A parent can apply to the Federal Circuit and Family Court of Australia (or the Family Court of Western Australia) to obtain an injunction to restrain a former partner from sharenting about their children. When parents have shared parenting responsibility, then the court may well agree that sharenting requires the consent of both parents. The court can order that neither parent post images of their child to social media without the consent of the other. However, this would be a more difficult case to make if, before the separation, both parents were supportive of the sharenting. In that case, the parent making the application would need to prove that there had been a significant change of circumstances, such as a negative impact on the child.

In cases where this behaviour rises to a level that is genuinely exploitative or worrying, it is important to seek immediate police assistance and legal advice to ensure the safety of the child.

Family Law Proceedings

There are legal implications to sharing images of a child online, particularly for parents who share responsibility for a minor child. The Family Law Act 1975 prohibits parties from publishing information that can identify a party to a family law proceeding. Under certain circumstances it is possible for sharenting to constitute a breach of this prohibition, attracting hefty fines and even imprisonment.

Sharenting can also leave a parent open to criticism from the other parent during a family law matter. For example, posting an otherwise innocuous or cute photo of a child eating junk food can lead one parent to accuse the other of failing to provide their child with a balanced diet. While many parents humorously vent about their misfortunes online, this can be used against them in a family law matter. In George & Nichols [2016], the father posted thinly veiled criticisms of his former partner, including mocking cartoons. The court ultimately gave the mother sole parental responsibility, partly because the social media posts proved that the father could not contain his poor opinion of the mother, and the child could suffer psychological harm as a result.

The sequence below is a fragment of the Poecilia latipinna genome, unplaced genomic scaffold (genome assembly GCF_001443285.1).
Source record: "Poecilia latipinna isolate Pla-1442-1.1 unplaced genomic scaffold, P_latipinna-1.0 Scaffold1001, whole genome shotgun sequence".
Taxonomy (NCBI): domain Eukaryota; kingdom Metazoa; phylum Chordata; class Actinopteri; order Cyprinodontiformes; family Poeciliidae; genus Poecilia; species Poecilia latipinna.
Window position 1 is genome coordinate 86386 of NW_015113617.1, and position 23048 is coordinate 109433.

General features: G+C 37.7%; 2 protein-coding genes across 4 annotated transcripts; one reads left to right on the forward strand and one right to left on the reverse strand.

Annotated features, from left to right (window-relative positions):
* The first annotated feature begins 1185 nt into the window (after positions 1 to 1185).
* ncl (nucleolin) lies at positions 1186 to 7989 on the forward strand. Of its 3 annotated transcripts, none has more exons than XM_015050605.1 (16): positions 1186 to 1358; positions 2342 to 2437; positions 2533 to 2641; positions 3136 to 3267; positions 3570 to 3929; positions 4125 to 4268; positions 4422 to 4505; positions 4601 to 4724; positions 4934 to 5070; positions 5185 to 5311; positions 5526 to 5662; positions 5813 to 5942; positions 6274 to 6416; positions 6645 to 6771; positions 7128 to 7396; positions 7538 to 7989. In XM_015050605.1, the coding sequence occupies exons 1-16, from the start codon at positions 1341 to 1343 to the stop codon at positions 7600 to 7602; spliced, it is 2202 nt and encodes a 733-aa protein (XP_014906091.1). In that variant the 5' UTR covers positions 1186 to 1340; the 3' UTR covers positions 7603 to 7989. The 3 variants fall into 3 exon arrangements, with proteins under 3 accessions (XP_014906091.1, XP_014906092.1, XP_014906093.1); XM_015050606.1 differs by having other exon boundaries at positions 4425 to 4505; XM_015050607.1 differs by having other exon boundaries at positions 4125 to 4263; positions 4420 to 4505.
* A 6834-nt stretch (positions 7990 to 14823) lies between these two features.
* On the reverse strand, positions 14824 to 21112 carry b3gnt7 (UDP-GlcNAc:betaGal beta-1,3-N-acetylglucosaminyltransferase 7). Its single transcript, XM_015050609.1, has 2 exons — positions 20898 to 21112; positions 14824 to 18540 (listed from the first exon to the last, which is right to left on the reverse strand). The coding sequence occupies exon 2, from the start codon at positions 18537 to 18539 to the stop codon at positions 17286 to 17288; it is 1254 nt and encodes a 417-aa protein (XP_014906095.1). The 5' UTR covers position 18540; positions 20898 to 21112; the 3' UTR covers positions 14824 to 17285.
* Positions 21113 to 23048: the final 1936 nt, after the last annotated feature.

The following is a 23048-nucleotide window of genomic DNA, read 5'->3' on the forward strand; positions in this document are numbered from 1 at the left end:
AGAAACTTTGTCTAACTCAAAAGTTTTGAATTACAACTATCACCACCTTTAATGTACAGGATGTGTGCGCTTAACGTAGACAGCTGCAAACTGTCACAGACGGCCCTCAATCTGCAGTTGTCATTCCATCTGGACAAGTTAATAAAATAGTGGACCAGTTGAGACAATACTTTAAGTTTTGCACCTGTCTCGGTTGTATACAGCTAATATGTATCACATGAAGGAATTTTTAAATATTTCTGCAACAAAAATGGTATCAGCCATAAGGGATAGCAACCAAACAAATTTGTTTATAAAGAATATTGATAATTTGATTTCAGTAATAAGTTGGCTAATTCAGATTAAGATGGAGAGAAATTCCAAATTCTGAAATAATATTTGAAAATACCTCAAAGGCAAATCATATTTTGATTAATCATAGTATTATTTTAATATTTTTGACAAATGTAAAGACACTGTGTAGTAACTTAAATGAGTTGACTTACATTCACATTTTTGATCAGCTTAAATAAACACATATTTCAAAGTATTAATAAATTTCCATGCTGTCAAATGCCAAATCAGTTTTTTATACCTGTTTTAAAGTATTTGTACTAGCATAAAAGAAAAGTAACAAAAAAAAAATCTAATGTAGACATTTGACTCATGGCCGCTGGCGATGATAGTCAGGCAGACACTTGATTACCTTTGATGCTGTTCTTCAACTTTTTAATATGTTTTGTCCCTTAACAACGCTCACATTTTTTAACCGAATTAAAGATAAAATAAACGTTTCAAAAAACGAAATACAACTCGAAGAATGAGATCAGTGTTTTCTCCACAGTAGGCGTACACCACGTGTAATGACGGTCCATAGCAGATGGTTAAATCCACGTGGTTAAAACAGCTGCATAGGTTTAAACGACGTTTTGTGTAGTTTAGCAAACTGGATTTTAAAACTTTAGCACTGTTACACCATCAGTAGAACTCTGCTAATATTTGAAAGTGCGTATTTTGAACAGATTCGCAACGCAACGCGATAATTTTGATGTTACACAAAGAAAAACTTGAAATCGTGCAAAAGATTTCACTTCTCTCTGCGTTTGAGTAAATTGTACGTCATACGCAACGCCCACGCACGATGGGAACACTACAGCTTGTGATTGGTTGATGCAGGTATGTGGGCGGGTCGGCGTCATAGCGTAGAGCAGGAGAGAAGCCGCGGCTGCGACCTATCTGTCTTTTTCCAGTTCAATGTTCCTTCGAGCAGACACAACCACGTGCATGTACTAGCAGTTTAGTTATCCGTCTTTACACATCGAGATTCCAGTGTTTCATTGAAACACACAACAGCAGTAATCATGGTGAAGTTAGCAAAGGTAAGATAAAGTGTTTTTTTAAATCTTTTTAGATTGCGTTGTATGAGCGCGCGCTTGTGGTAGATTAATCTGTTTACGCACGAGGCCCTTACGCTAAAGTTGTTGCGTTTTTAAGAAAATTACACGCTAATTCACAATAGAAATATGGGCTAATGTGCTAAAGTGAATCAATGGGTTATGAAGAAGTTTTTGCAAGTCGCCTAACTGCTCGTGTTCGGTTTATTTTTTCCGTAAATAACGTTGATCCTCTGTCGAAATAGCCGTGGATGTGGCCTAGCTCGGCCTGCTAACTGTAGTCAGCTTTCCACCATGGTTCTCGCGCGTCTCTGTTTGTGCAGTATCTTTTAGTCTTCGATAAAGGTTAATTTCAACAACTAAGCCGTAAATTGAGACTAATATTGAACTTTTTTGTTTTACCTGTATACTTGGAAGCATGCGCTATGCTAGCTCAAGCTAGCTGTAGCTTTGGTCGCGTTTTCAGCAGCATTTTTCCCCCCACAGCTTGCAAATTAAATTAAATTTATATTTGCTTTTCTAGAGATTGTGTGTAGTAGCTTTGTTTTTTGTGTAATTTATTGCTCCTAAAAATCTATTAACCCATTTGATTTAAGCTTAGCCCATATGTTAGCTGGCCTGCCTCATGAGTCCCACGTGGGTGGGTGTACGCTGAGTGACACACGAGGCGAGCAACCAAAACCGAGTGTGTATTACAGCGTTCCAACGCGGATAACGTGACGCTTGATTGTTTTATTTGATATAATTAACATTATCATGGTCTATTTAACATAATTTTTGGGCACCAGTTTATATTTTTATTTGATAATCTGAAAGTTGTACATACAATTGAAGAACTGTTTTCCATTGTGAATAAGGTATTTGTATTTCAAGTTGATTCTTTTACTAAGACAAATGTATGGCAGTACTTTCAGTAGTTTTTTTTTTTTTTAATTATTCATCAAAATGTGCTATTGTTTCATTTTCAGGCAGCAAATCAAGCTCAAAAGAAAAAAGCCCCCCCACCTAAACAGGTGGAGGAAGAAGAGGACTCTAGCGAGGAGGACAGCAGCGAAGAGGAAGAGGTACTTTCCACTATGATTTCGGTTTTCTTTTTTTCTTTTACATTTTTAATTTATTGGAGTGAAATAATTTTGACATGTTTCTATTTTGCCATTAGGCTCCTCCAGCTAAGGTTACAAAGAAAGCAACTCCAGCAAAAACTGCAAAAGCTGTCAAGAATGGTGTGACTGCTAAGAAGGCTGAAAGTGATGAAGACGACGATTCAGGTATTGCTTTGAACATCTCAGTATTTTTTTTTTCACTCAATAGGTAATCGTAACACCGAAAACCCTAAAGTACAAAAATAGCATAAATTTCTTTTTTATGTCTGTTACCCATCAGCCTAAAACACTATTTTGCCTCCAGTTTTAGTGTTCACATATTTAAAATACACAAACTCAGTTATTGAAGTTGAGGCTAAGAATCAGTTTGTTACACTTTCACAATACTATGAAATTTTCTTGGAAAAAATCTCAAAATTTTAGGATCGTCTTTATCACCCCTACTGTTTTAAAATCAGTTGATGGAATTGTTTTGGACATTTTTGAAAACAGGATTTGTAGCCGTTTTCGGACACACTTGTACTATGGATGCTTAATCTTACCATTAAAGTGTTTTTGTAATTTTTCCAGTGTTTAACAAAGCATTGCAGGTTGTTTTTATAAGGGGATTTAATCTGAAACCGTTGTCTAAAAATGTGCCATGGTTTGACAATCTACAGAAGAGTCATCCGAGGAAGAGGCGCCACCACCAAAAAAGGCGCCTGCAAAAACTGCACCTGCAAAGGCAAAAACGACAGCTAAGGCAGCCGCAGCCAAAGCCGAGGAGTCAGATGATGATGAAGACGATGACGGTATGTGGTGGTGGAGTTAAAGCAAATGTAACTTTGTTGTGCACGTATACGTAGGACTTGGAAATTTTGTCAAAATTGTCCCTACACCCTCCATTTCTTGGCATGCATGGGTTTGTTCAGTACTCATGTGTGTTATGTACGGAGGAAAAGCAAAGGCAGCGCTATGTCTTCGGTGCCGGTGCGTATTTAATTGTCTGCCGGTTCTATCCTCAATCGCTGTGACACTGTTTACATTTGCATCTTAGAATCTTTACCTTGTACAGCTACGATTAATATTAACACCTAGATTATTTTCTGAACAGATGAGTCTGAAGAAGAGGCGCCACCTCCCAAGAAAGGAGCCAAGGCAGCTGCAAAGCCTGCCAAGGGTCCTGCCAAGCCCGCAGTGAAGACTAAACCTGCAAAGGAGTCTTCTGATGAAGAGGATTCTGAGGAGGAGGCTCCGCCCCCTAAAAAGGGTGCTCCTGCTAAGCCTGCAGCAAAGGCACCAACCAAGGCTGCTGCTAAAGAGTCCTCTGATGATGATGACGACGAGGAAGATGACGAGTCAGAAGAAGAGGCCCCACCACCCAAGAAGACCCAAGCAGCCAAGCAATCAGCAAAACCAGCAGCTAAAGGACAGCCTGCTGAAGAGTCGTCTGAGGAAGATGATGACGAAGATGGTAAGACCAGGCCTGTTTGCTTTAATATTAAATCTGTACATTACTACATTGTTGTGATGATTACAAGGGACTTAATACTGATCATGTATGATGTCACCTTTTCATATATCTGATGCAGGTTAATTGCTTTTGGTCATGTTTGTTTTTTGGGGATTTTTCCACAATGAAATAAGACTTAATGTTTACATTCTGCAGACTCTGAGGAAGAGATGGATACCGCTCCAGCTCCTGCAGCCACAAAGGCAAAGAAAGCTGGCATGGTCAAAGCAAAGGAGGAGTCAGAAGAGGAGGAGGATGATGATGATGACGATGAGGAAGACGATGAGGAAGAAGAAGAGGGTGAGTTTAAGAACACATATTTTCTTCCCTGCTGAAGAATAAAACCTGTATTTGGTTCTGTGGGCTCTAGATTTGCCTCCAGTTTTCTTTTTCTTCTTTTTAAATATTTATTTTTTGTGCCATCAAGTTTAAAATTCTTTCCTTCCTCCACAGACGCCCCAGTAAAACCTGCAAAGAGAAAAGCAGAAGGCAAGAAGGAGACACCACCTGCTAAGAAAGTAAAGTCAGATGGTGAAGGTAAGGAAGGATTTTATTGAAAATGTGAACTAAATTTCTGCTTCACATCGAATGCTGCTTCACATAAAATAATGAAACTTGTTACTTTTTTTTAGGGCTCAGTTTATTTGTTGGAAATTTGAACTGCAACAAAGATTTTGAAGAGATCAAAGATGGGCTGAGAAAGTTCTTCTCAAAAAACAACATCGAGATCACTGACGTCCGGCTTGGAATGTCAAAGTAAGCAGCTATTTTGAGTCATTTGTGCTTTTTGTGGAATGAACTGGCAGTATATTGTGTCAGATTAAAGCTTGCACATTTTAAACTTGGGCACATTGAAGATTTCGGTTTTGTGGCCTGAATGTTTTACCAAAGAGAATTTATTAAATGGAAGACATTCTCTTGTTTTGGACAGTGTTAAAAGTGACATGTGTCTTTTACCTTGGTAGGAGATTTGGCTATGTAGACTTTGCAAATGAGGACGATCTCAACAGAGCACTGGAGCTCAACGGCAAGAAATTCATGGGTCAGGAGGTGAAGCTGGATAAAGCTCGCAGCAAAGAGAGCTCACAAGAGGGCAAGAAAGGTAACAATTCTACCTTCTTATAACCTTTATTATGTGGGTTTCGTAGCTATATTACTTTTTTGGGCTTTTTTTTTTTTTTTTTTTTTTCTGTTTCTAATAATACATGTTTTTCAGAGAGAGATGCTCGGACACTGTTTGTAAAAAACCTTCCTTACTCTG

It is important to know that even if a post or image is deleted, it is almost impossible to permanently remove it from the internet, and doing so can also be seen as tampering with evidence in a family law matter. It is best to discuss the matter with a lawyer before taking any action. Family law parenting matters are almost invariably complicated, and these matters become more complicated when online behaviour impacts on proceedings. Contact the family law team at Armstrong Legal to guide you through the process. Please call 1300 038 223 for legal assistance on this or any other legal topic.

Dr Nicola Bowes

This article was written by Dr Nicola Bowes

Dr Nicola Bowes holds a Bachelor of Arts with first class honours from the University of Tasmania, a Bachelor of Laws with first class honours from the Queensland University of Technology, and a PhD from The University of Queensland. After a decade working in higher education, Nicola joined Armstrong Legal in 2020.